Tuesday, May 30, 2006

To get started today, I wanted to respond to a couple of comments I have received. The first is in response to a comment is from my May 28th blog, the second from the 29th.

I do not think that we will reach a point in my lifetime where computer effects in film will be totally unrecognizable. I think that the human eye is looking to decipher what is real from what isn't. I think this is especially true with images of humans and animals. We know what those things are supposed to look like and we will be able to recognize when they don't look like they should. However, with inanimate objects and events like the weather we will stop paying attention. An apple sitting on a table does not draw as much attention as a person, and the way it appears could vary slightly. Conversely, while we may not believe we are looking at a real tornado in Twister, rain is easily added to movies all the time and no one pays attention to it. I do think that there will come a point where films without computer effects will be be promoted as authentic or real, but with computers making it rain on an otherwise sunny day, I think we will see less and less of these films as time goes on.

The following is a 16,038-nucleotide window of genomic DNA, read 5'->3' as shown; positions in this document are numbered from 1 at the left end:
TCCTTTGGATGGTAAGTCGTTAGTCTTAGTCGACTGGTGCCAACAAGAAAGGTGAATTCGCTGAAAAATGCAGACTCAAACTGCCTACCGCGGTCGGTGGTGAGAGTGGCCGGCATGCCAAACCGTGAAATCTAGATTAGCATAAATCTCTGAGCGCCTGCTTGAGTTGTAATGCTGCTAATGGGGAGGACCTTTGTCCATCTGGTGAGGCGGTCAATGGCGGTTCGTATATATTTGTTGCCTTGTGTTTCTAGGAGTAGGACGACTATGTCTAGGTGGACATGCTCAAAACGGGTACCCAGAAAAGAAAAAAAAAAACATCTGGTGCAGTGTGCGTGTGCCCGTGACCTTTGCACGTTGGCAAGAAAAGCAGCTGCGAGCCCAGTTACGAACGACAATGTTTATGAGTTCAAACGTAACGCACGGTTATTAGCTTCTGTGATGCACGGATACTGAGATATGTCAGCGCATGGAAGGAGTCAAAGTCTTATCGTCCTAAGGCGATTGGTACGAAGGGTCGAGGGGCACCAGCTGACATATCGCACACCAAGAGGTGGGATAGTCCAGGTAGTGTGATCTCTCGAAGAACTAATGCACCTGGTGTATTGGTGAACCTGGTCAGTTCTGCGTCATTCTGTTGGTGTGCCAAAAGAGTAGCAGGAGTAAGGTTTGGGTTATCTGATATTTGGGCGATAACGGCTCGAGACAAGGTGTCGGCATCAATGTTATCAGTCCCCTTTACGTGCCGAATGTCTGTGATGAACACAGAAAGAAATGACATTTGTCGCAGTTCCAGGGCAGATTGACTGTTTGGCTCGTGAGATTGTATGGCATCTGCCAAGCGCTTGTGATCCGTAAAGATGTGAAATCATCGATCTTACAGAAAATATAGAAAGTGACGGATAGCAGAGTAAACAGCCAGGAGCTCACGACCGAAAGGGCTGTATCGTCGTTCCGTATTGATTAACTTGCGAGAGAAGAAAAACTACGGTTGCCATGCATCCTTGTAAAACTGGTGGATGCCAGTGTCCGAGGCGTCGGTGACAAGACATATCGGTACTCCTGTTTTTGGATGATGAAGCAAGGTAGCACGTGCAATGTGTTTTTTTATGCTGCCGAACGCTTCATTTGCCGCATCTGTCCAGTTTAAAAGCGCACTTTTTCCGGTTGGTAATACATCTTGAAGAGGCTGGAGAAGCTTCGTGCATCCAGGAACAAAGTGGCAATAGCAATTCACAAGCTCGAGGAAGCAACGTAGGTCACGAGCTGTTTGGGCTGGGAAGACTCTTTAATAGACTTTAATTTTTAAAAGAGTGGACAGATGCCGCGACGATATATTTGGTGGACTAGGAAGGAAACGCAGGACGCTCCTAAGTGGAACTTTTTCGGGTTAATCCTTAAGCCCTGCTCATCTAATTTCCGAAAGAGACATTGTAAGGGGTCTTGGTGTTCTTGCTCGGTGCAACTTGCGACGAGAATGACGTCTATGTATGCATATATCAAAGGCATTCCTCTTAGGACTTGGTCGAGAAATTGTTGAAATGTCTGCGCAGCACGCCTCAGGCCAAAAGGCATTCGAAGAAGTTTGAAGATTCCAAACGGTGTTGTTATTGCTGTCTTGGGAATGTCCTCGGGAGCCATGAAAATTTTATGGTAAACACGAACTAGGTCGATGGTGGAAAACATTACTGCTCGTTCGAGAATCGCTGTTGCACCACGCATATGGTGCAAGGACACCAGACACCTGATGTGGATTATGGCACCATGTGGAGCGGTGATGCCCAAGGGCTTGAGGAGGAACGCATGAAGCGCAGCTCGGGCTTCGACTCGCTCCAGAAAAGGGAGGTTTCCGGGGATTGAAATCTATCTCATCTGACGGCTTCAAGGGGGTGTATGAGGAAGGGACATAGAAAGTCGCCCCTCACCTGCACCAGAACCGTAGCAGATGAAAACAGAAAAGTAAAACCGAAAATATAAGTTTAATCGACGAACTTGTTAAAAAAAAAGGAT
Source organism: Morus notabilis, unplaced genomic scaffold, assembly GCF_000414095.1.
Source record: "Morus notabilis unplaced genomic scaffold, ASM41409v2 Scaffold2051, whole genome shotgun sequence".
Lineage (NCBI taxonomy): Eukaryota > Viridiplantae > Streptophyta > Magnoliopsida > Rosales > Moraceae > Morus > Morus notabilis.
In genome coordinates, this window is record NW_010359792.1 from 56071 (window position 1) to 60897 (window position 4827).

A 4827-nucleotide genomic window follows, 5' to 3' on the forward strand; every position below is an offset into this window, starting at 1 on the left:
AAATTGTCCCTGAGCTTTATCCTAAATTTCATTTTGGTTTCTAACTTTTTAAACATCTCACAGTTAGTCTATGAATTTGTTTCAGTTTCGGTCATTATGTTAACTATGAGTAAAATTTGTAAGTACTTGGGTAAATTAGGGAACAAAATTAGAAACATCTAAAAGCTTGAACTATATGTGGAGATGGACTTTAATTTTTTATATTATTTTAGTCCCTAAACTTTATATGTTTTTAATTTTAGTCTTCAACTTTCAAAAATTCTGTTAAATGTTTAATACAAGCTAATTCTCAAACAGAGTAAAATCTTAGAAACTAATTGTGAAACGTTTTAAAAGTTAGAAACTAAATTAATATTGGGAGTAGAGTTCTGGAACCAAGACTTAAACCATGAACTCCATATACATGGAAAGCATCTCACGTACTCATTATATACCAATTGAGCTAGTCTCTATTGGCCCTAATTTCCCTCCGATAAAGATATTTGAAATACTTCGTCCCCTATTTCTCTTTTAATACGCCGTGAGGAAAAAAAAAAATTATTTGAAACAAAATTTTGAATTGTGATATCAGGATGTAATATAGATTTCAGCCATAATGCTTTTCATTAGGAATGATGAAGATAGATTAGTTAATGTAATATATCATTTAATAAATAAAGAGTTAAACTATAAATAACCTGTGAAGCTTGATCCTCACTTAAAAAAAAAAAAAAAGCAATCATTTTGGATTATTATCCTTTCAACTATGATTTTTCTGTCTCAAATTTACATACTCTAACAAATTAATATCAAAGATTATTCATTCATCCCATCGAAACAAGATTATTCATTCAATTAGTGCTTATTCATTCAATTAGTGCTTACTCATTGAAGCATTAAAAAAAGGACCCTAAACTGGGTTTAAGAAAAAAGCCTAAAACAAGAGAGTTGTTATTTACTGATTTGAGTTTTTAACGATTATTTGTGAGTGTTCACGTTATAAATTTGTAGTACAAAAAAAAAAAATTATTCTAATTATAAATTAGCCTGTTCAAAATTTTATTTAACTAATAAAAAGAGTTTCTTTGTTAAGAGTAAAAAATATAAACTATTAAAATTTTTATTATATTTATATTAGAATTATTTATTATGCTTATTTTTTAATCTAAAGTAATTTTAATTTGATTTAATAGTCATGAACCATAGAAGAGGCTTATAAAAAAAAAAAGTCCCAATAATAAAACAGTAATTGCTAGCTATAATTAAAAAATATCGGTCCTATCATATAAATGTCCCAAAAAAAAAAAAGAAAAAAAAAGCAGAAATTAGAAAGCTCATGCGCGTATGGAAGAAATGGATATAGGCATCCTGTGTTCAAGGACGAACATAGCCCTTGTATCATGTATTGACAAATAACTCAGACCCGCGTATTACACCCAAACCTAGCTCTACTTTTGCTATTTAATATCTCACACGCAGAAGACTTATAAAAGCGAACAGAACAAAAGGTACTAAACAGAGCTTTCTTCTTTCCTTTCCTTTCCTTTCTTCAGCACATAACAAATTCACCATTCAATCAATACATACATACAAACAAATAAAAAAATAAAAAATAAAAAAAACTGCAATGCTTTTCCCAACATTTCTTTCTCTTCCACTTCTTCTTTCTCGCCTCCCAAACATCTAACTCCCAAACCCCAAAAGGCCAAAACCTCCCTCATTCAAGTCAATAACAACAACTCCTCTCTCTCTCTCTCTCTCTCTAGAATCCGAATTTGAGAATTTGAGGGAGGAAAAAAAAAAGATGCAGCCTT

As far as your other comment Glenn, I am really not sure whether traditional animation training is better then computer animation or vice versa. I am sure there are benefits to both, that would make hiring someone with either talent a good idea. If I had to choose, I would say that a traditional animation background would be more beneficial in the film making process for creative reasons, but there will always be exceptions.

Sorry for the lack of links today, I really wanted to respond to those comments because they got me thinking. I will be back with more tomorrow. :)

1 comment:

Glenn said...

I disagree. I think we have already reached a point where CGI is undetectable. Even with our trained eyes we ask ourselves "CG?" Yes, some things are easier to detect, but this is becoming more and more difficult. When I say undetected I mean by the average viewer--which after all, is the main audience. OR is it? Technical people love to "show off" and wow their colleagues, but in doing so also enagage and entertain the audience of non-experts.

Subconsciously, we may detect the differences, but will it register?